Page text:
Let’s not get off on the wrong foot here. Hitting ability is far and away the biggest reason Mike Trout is the best player in baseball. His bat is most of what makes him special.
It’s not just the bat that makes Mike Trout Mike Trout, however. It’s the ability to do so many other things well that inspires the many breathless blog posts that I and so many others are guilty of. There is no great outrage at the 2012 MVP results if it weren’t for the things Trout does besides hit well. He (167 wRC+) and Miguel Cabrera (166 wRC+) were basically equals that year as hitters, and nobody — the saber-inclined or otherwise — would’ve had much of an issue with those results if Trout, like Cabrera, was only a two-tool player.
But because he can run, field and throw in addition to hitting like one of the great sluggers of his generation, baseball Twitter had a collective conniption when those results came in. “Baseball isn’t just about hitting!” we screamed into the echo chamber. “Look at the difference in WAR!”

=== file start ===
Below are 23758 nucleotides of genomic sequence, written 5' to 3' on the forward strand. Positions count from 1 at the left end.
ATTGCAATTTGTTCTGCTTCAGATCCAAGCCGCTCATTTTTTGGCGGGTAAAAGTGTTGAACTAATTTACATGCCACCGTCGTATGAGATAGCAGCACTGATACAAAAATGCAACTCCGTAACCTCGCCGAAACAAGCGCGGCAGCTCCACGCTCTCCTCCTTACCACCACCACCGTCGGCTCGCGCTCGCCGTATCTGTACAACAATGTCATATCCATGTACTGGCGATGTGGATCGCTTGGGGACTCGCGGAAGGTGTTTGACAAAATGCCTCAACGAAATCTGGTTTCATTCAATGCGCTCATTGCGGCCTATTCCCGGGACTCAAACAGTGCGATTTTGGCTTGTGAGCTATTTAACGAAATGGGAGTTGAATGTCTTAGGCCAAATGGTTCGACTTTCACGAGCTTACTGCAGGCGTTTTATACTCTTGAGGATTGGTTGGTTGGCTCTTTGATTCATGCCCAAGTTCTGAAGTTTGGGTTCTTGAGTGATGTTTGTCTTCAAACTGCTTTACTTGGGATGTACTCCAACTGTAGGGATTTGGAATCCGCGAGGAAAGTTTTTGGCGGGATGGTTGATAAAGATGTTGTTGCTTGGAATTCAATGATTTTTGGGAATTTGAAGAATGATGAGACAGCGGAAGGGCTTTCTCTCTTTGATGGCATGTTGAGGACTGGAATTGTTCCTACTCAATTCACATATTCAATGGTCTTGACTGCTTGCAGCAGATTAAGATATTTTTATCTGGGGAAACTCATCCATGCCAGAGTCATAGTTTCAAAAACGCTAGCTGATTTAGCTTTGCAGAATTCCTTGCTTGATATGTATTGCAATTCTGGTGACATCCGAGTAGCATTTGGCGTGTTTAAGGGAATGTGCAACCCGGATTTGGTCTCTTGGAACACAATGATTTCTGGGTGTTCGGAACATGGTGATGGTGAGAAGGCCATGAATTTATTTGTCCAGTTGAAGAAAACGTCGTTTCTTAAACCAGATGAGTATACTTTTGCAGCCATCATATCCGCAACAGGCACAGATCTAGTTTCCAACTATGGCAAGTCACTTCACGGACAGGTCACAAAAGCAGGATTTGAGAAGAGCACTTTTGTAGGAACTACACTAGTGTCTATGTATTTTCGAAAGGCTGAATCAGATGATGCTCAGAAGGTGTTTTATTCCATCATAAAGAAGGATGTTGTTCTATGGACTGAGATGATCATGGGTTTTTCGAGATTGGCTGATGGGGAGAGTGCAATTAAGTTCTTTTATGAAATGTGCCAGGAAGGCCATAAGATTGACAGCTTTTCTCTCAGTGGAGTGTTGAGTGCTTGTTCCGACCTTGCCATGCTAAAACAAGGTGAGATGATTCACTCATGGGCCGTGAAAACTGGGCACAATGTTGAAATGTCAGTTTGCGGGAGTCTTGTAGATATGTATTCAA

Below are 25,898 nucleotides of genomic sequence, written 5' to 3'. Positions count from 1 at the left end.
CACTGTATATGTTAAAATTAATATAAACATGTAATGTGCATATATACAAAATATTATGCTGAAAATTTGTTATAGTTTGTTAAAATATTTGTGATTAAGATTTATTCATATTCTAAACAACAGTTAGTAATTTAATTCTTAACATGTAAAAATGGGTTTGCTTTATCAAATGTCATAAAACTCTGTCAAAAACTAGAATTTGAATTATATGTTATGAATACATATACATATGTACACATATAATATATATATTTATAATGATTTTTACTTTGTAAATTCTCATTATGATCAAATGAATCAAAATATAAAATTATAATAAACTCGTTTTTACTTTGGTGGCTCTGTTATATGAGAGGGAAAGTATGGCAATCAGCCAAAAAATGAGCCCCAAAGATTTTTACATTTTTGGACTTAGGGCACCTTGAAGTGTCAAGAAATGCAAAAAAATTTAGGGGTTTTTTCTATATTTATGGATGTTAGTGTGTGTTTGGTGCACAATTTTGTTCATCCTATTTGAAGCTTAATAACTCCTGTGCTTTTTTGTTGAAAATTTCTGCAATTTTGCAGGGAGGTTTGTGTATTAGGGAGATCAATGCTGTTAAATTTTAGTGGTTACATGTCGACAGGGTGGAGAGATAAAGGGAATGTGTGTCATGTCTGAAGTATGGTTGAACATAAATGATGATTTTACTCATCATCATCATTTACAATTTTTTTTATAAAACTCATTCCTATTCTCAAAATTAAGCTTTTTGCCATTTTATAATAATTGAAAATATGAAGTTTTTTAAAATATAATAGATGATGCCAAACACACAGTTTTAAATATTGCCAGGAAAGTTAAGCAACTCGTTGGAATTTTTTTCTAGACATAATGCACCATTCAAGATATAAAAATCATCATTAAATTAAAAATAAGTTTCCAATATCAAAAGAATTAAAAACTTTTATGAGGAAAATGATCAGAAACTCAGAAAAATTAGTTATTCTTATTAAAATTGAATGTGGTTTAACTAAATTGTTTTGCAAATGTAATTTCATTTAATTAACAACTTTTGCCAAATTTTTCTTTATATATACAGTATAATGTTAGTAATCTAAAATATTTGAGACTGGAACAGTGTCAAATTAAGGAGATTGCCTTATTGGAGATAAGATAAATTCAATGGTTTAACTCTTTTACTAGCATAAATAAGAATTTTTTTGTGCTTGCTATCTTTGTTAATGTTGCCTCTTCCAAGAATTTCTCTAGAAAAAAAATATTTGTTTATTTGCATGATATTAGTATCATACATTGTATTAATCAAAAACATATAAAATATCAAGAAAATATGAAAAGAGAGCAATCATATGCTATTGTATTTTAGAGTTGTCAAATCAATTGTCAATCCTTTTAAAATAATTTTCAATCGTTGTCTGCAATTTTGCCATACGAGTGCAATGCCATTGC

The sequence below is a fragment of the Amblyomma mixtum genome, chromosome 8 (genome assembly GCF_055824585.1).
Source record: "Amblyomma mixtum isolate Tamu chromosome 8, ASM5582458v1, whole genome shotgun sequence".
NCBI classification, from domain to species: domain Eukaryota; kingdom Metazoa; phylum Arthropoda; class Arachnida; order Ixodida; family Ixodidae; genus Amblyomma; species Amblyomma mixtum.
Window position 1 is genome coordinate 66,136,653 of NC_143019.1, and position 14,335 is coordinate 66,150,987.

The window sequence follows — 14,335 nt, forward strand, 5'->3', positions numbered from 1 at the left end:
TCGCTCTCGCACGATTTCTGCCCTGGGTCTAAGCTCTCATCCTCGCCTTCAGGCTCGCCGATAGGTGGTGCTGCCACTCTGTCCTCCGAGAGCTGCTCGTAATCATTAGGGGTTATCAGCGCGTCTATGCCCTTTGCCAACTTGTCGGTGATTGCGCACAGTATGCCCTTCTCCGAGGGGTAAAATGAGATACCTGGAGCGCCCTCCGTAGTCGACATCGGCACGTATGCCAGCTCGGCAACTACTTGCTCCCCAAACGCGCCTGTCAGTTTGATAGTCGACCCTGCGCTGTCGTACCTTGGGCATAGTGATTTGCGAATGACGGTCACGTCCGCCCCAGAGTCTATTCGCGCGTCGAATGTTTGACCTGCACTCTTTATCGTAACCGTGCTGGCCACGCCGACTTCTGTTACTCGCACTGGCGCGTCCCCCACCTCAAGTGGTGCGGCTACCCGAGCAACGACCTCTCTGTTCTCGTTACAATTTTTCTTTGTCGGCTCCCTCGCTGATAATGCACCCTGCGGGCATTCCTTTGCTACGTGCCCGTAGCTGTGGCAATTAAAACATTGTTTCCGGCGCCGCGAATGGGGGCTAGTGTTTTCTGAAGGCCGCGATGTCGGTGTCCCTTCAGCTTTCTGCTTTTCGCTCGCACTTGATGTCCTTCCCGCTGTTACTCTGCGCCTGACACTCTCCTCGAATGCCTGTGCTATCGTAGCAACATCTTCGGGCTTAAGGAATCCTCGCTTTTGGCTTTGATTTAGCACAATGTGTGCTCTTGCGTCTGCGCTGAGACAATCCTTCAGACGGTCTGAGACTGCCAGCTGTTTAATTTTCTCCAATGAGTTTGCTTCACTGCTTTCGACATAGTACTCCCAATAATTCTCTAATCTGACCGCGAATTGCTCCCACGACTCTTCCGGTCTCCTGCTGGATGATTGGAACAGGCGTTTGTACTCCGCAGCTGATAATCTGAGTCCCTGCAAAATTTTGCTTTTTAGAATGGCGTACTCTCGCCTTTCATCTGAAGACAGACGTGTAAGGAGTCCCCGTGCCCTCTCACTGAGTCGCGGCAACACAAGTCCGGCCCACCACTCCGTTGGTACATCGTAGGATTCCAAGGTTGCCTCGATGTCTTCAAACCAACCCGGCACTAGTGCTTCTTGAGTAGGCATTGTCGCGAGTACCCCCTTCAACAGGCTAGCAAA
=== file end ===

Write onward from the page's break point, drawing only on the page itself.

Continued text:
That difference in WAR, obviously, came from those skills we tend to focus on less. Unless the guy dives, we just don’t care about someone’s ability to run a ball down in the gap or go first-to-third on a single. Dingers. Dingers are what the people like, and Miggy had a whole bunch of them.
Despite the fact that those arguments for Trout were as correct then as they are now, it’s still difficult to precisely quantify a player’s value away from the plate. There are just so many hard-to-measure variables at play that despite the many strides that have been made, we still have to use a fair amount of the eye test to determine who’s the best baserunner or the best defensive second baseman. Stolen base totals and fielding percentage aren’t good enough.
For the purposes of this article, I’d like to focus on defense. And since we’re talking about Trout, I’d like to specifically key in on outfield defense. Fortunately, thanks to Baseball Savant, that is the first area where we’re beginning to see new forms of defensive measurement emerge. It’s brand new, and certainly not the be-all, end-all metric we might hope to achieve one day, but it’s a start.